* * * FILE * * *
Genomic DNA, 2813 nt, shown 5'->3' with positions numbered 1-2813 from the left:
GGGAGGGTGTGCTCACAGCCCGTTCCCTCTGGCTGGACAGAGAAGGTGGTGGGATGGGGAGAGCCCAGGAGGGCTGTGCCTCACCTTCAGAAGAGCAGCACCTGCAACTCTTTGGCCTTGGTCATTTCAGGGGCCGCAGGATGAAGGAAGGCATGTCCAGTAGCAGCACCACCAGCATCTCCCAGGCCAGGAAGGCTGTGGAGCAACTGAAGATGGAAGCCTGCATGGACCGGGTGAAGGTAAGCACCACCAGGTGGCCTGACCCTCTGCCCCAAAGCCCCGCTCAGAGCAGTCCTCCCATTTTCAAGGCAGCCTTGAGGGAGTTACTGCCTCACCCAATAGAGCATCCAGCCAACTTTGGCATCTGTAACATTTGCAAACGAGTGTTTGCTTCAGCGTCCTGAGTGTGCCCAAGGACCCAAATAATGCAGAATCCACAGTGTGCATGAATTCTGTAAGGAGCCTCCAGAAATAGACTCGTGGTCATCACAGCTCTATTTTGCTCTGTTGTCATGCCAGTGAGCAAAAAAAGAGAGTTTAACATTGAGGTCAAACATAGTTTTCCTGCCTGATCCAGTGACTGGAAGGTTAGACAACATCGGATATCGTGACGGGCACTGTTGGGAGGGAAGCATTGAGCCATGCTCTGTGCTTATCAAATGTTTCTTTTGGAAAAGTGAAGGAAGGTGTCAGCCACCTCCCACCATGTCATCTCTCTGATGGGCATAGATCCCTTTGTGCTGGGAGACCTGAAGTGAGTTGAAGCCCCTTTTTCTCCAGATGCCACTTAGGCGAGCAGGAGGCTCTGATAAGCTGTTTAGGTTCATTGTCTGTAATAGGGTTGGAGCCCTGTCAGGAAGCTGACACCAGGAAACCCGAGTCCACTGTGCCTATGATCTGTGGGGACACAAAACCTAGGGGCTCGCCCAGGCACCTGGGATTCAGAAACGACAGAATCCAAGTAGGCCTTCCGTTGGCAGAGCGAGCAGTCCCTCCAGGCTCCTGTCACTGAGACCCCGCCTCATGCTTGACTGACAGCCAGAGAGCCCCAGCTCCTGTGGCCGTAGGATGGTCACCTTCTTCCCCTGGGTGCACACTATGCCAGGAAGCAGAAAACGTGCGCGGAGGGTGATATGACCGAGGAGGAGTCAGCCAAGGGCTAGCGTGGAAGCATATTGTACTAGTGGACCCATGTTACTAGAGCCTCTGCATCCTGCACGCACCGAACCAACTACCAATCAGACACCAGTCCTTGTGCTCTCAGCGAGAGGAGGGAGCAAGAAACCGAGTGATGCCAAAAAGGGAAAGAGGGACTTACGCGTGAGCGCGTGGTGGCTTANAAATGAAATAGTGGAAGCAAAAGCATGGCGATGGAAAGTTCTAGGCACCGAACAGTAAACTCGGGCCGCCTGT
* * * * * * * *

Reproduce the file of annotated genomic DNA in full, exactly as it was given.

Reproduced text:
Genomic DNA, 2813 nt, shown 5'->3' with positions numbered 1-2813 from the left:
GGGAGGGTGTGCTCACAGCCCGTTCCCTCTGGCTGGACAGAGAAGGTGGTGGGATGGGGAGAGCCCAGGAGGGCTGTGCCTCACCTTCAGAAGAGCAGCACCTGCAACTCTTTGGCCTTGGTCATTTCAGGGGCCGCAGGATGAAGGAAGGCATGTCCAGTAGCAGCACCACCAGCATCTCCCAGGCCAGGAAGGCTGTGGAGCAACTGAAGATGGAAGCCTGCATGGACCGGGTGAAGGTAAGCACCACCAGGTGGCCTGACCCTCTGCCCCAAAGCCCCGCTCAGAGCAGTCCTCCCATTTTCAAGGCAGCCTTGAGGGAGTTACTGCCTCACCCAATAGAGCATCCAGCCAACTTTGGCATCTGTAACATTTGCAAACGAGTGTTTGCTTCAGCGTCCTGAGTGTGCCCAAGGACCCAAATAATGCAGAATCCACAGTGTGCATGAATTCTGTAAGGAGCCTCCAGAAATAGACTCGTGGTCATCACAGCTCTATTTTGCTCTGTTGTCATGCCAGTGAGCAAAAAAAGAGAGTTTAACATTGAGGTCAAACATAGTTTTCCTGCCTGATCCAGTGACTGGAAGGTTAGACAACATCGGATATCGTGACGGGCACTGTTGGGAGGGAAGCATTGAGCCATGCTCTGTGCTTATCAAATGTTTCTTTTGGAAAAGTGAAGGAAGGTGTCAGCCACCTCCCACCATGTCATCTCTCTGATGGGCATAGATCCCTTTGTGCTGGGAGACCTGAAGTGAGTTGAAGCCCCTTTTTCTCCAGATGCCACTTAGGCGAGCAGGAGGCTCTGATAAGCTGTTTAGGTTCATTGTCTGTAATAGGGTTGGAGCCCTGTCAGGAAGCTGACACCAGGAAACCCGAGTCCACTGTGCCTATGATCTGTGGGGACACAAAACCTAGGGGCTCGCCCAGGCACCTGGGATTCAGAAACGACAGAATCCAAGTAGGCCTTCCGTTGGCAGAGCGAGCAGTCCCTCCAGGCTCCTGTCACTGAGACCCCGCCTCATGCTTGACTGACAGCCAGAGAGCCCCAGCTCCTGTGGCCGTAGGATGGTCACCTTCTTCCCCTGGGTGCACACTATGCCAGGAAGCAGAAAACGTGCGCGGAGGGTGATATGACCGAGGAGGAGTCAGCCAAGGGCTAGCGTGGAAGCATATTGTACTAGTGGACCCATGTTACTAGAGCCTCTGCATCCTGCACGCACCGAACCAACTACCAATCAGACACCAGTCCTTGTGCTCTCAGCGAGAGGAGGGAGCAAGAAACCGAGTGATGCCAAAAAGGGAAAGAGGGACTTACGCGTGAGCGCGTGGTGGCTTANAAATGAAATAGTGGAAGCAAAAGCATGGCGATGGAAAGTTCTAGGCACCGAACAGTAAACTCGGGCCGCCTGT